There are two ways to approach a job interview.
With the first, you take a pretty passive stance. You control what you can on your side of things — dressing well, acting confident, trying to give good answers — but a lot of how the interview goes is left up to chance: Is the interviewer effective at asking good questions that allow you to talk about why you’re a great fit for the job? Is he or she feeling tired or fresh? Is the interview long or short? You get whatever kind of interview you happen to walk into.
With the second approach, you take charge of the interview. Rather than hoping you’ll land an eager, experienced interviewer, you make stuff happen for yourself. You talk about the things you need to talk about to make yourself look like the best candidate for the job, even if the interviewer doesn’t directly lead you there. Regardless of the quality of the interview you get, you’re able to offer a complete, persuasive picture of yourself.
How do you control a job interview like this? That’s what we’ll teach you today.
Maximize Your Matchups
In Thinking on Your Feet, Marian K. Woodall argues that there are two ways to control an interview:
Know what information you must communicate to paint a complete picture (plus additional information which will enhance that picture, if time and circumstances allow).
Use each question to include a portion of that information, regardless of how much information the question seeks.
Basically, you want to know what a potential employer is looking for in an ideal candidate, match those requirements up with your own experience and traits, and then share those matchups as much as possible during the interview.
Figuring out these matchups is something you should do in the days leading up to the interview. To do so, Woodall recommends creating two columns on a sheet of paper. On one side, list the skills, experiences, aptitudes, preferences, etc. the potential employer is looking for in a candidate. You can figure this out by reviewing and parsing the job description, researching the company, and simply using your powers of deduction. Consider not just the “hard” skills the position calls for, but the attitudes and interests the employer likely wants too. A job at a museum may not require that someone love art, but a passion for it will add value to the position; likewise, being a regular camper may not be mandatory to be hired at an outdoors store, but it can go a long way towards making a candidate more attractive. Finally, keep in mind that there are traits employers are prohibited from advertising for, but desire nonetheless. For example, a construction company may be looking for someone young and strong, while a library prefers someone who’s quiet and mature. List as many traits as possible that the potential employer may be seeking.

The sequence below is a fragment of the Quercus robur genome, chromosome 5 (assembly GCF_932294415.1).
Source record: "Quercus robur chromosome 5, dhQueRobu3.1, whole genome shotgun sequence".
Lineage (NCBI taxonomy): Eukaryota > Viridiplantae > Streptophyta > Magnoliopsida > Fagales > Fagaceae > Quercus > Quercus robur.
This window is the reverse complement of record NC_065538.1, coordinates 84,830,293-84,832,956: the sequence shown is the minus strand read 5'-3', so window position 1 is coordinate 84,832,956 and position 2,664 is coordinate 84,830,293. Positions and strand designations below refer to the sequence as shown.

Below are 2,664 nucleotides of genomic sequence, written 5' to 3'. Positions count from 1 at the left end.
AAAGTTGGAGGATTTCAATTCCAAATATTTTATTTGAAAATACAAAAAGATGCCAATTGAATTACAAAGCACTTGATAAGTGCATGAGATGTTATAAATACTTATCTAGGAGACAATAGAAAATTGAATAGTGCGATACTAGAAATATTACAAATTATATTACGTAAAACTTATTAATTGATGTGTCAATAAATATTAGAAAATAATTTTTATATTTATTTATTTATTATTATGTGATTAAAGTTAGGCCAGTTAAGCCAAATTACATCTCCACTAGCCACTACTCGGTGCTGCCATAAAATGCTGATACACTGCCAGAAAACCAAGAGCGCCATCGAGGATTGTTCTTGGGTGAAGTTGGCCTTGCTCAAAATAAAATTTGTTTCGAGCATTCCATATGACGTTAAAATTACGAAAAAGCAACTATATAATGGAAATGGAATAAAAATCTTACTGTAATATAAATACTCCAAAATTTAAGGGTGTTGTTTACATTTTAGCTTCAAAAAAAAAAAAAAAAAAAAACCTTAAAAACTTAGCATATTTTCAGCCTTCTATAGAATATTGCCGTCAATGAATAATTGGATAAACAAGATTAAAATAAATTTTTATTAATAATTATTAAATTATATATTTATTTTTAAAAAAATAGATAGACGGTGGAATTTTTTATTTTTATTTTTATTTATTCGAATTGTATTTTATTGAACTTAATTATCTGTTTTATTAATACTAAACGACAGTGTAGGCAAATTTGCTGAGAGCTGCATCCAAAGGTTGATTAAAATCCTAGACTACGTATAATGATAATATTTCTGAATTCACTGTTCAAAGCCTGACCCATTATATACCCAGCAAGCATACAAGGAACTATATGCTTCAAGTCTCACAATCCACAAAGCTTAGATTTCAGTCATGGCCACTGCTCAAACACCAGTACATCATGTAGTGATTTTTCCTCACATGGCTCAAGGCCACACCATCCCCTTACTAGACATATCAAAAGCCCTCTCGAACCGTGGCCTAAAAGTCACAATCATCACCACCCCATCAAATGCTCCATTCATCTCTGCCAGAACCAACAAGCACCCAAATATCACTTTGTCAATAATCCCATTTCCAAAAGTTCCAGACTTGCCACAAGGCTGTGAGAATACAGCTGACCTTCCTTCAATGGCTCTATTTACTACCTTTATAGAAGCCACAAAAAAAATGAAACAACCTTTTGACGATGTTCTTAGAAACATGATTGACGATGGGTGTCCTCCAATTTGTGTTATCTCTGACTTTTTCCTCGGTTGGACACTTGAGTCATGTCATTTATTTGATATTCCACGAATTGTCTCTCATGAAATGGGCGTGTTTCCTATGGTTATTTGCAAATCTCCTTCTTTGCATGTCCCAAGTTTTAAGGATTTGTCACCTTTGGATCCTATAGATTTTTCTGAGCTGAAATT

Review your matchups several times before your interview, and then during, weave the information from the right side column into as many questions as you can. Oftentimes the questions the interviewers ask make this easy — your experience/skills are relevant, and all you have to do is emphasize and highlight the information that best parallels what they’re looking for. You don’t have to always make explicit parallels between the job’s requirements and your own traits, though you can when they ask something like, “What makes you the right person for this job?” “The job description says you’re looking for someone with experience with social media. In my last job, I grew the company’s Facebook page by 10,000 fans.” Or: “I can tell this job requires physical stamina. I still go to the gym 5 times a week and am entering my fifth triathlon this summer. I love physical challenges and enjoy being up and doing things all the time.”
Peppering your answers with the information from your matchup sheet is an easy way to guide an interview. But what if the interviewer simply isn’t asking questions that give you the opportunity to highlight your strengths?
You can control the questions you get by adjusting them to your advantage.
Source: The Art of Manliness